Startup The Wound Company on the Hunt for Hospice Partnerships

Stealth startup The Wound Company has launched operations after securing $4.25 million in seed funds from Susa Ventures and Sozo Ventures.

The new company’s eyes are now fixed on expansion and hiring talent. Among its goals is to build partnerships with health plans as well as other health care providers, including home health and hospice organizations.

“Hospice patient volumes are growing to about 2 million per year. And there are more wounded hospice patients than ever before, thanks to all of the underlying metabolic diseases and issues,” Nima Ahmadi, founder and CEO of The Wound Company, told Hospice News. “And in the hospice segment, there’s even less certified wound care expertise because the goals are palliative. And yet these patients are suffering from wounds that are odorous, with uncontrolled drainage, there’s extreme pain during and between dressing changes that really affect the patient’s experience at the end of life and affects the caretakers.”


The Wound Company uses predictive analytics and multi-channel communications to identify patients with wound care needs and ensure service delivery.

Their tech platform connects patients and providers to wound and ostomy experts virtually or through in-person visits. The platform also offers clinical reporting, customer data integration, and workflow automation to make care delivery as painless as possible for providers.

Of key concern is minimizing the risk of amputation due to diabetic foot ulcers or other wounds. About 50% of lower extremity amputations would be preventable if patients with type 2 diabetes and foot ulcers had received better care, researchers have found.


The Wound Company began forming partnerships while in stealth mode with health plans, health systems, home care providers, hospice providers, and patients.

“Our home care and hospice partners pay us a fixed fee for our involvement on a per-patient basis, which is correlated to the value that we’re delivering to them and cost savings on supplies and unnecessary visits and the improvements in care that we are enabling,” Ahmadi said. “That is a standalone business segment for us that we are focused on commercially. We also have a business working with Medicare Advantage and Medicaid plans directly. Those patients may or may not have home care, but we are involved as the quarterback and manager of the patient’s wound care and delivering that care directly on behalf of the health plan.”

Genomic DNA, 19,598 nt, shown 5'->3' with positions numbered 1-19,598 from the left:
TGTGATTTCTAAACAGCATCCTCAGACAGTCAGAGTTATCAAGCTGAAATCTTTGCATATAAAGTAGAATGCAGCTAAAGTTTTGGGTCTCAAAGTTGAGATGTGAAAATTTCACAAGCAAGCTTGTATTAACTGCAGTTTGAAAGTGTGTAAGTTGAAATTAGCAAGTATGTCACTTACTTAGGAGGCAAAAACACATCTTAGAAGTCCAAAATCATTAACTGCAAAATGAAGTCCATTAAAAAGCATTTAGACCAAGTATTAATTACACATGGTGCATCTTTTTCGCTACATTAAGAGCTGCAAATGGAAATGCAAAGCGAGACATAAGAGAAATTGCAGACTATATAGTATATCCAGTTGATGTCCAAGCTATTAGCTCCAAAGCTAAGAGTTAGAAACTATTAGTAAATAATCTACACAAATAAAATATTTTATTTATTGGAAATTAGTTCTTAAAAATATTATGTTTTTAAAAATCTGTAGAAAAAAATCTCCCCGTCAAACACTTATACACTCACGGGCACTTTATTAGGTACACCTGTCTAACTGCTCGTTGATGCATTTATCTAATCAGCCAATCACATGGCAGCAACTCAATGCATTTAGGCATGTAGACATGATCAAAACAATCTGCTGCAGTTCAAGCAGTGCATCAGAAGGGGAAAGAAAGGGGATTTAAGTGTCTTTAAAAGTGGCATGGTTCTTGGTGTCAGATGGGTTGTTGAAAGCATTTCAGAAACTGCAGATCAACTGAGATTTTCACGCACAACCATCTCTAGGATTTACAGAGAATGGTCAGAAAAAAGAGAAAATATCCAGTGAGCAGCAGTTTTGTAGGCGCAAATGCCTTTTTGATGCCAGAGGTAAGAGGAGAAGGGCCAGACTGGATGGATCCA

The company reported that within these early partnerships, it recognized a potential 15% to 20% reduction in the total cost of care for wound and ostomy patients and up to 50% savings on supplies for home health and hospice patients.

Current partners include several small. mid-sized and national home health and hospice providers, according to Ahmadi.

“[Wound care] is a massive, massive section of our health care industry that hasn’t seen innovation, and the investors really felt that — especially with our aging population, higher levels of metabolic disease, more care shifting into the home care setting — this was a moment to reinvent wound care completely,” Ahmadi said.

Home Health Care News Editor Andrew Donlan contributed to this report.

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